ANNAPOLIS, Md. (WNEW/AP) — An effort to repeal a bill banning discrimination against transgender people in Maryland has fallen short.

Backers of a petition to repeal the bill conceded Sunday that they gathered about 1,000 fewer signatures than they needed to get the issue on the November ballot.

The bill would ban discrimination against transgender people on matters relating to housing, employment, credit and use of public accommodations.

Democratic Governor Martin O’Malley signed it last month during his last bill signing as governor. He said in a statement Sunday that the measure is an example of Marylanders standing “on the side of fairness and progress.”

LGBTQ rights activists are also welcoming the initiative’s failure.

“Hearing that this failure happened for this referendum bid…it’s just very heartwarming and just makes me feel safer as a Maryland citizen,” said Jill Stromberg, Treasurer on the Executive Committee at the Gay, Lesbian, Bisexual and Transgender Community Center of Baltimore and Central Maryland.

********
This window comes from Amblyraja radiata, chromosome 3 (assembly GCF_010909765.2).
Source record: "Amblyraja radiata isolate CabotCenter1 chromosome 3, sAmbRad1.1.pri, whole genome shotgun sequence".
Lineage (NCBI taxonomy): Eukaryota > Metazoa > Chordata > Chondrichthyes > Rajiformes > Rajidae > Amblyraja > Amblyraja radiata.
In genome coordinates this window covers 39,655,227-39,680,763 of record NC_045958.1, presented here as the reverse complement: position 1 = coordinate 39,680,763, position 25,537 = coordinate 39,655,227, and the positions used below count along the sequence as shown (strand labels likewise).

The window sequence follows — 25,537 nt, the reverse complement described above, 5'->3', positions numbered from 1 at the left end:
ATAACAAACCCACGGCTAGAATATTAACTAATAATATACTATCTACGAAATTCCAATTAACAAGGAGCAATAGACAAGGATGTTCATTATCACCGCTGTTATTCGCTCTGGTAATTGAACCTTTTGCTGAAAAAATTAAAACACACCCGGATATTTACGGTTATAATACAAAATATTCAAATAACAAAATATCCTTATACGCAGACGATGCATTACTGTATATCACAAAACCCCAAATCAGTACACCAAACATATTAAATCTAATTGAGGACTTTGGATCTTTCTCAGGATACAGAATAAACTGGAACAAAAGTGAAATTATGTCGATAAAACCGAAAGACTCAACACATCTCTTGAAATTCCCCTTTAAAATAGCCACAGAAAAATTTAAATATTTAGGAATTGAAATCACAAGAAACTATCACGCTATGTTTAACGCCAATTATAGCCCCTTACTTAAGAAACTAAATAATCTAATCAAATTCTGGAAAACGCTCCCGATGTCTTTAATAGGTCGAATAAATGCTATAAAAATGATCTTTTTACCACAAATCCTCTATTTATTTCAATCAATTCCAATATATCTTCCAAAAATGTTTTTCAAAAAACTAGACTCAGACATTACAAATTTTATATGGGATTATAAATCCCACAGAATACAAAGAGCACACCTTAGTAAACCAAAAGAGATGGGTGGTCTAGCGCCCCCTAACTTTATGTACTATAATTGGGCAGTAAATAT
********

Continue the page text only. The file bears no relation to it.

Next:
“We finally get to really celebrate this momentous achievement!” said Equality Maryland’s Executive Director Carrie Evans in a press release.

Opponents claimed the bill would enable predators posing as transgender people to enter opposite-sex restrooms. Delegate Neil Parrott, a Washington County Republican, led the petition effort.

In a letter on the website for the petition, Del. Parrott wrote, “It is difficult to come this close and then fall short.”

“Delegate Parrott and the sentiments and efforts behind…overturning this bill: ignorant and it’s not backed up by data or legitimate concern,” responded Stromberg. “What’s sad is that the sentiment underlying this effort is not new or surprising for Maryland politicians.”

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WNEW’s Cameron Thompson contributed to this report. Follow him and WNEW on Twitter.

(TM and Copyright 2014 CBS Radio Inc. and its relevant subsidiaries. CBS RADIO and EYE Logo TM and Copyright 2014 CBS Broadcasting Inc. Used under license. All Rights Reserved. This material may not be published, broadcast, rewritten, or redistributed. The Associated Press contributed to this report.)


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